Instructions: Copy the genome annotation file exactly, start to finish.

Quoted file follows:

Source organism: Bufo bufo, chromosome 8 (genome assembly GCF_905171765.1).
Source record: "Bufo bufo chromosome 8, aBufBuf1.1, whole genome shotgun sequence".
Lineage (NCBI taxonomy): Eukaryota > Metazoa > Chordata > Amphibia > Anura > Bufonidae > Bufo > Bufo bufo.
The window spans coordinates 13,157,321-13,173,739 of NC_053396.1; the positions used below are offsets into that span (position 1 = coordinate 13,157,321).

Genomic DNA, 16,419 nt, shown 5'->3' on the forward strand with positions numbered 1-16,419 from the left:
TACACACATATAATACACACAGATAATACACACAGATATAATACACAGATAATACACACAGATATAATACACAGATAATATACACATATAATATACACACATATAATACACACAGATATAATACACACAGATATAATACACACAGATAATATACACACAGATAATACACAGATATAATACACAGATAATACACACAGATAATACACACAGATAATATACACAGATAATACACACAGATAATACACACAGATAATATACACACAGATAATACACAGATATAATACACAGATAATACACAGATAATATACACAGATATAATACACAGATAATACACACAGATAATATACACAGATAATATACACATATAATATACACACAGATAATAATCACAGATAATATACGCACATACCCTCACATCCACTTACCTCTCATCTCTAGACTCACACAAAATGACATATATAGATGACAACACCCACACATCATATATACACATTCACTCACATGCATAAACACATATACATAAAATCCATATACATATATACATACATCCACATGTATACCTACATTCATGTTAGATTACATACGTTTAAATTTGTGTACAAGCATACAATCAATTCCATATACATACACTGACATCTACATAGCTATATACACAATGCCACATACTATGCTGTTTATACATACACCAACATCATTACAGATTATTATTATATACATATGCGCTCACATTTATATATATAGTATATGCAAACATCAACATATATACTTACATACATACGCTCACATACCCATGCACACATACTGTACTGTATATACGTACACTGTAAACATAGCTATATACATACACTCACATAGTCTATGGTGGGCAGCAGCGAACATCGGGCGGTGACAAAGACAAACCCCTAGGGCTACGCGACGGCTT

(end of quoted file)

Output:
Source organism: Bufo bufo, chromosome 8 (genome assembly GCF_905171765.1).
Source record: "Bufo bufo chromosome 8, aBufBuf1.1, whole genome shotgun sequence".
Lineage (NCBI taxonomy): Eukaryota > Metazoa > Chordata > Amphibia > Anura > Bufonidae > Bufo > Bufo bufo.
The window spans coordinates 13,157,321-13,173,739 of NC_053396.1; the positions used below are offsets into that span (position 1 = coordinate 13,157,321).

Genomic DNA, 16,419 nt, shown 5'->3' on the forward strand with positions numbered 1-16,419 from the left:
TACACACATATAATACACACAGATAATACACACAGATATAATACACAGATAATACACACAGATATAATACACAGATAATATACACATATAATATACACACATATAATACACACAGATATAATACACACAGATATAATACACACAGATAATATACACACAGATAATACACAGATATAATACACAGATAATACACACAGATAATACACACAGATAATATACACAGATAATACACACAGATAATACACACAGATAATATACACACAGATAATACACAGATATAATACACAGATAATACACAGATAATATACACAGATATAATACACAGATAATACACACAGATAATATACACAGATAATATACACATATAATATACACACAGATAATAATCACAGATAATATACGCACATACCCTCACATCCACTTACCTCTCATCTCTAGACTCACACAAAATGACATATATAGATGACAACACCCACACATCATATATACACATTCACTCACATGCATAAACACATATACATAAAATCCATATACATATATACATACATCCACATGTATACCTACATTCATGTTAGATTACATACGTTTAAATTTGTGTACAAGCATACAATCAATTCCATATACATACACTGACATCTACATAGCTATATACACAATGCCACATACTATGCTGTTTATACATACACCAACATCATTACAGATTATTATTATATACATATGCGCTCACATTTATATATATAGTATATGCAAACATCAACATATATACTTACATACATACGCTCACATACCCATGCACACATACTGTACTGTATATACGTACACTGTAAACATAGCTATATACATACACTCACATAGTCTATGGTGGGCAGCAGCGAACATCGGGCGGTGACAAAGACAAACCCCTAGGGCTACGCGACGGCTT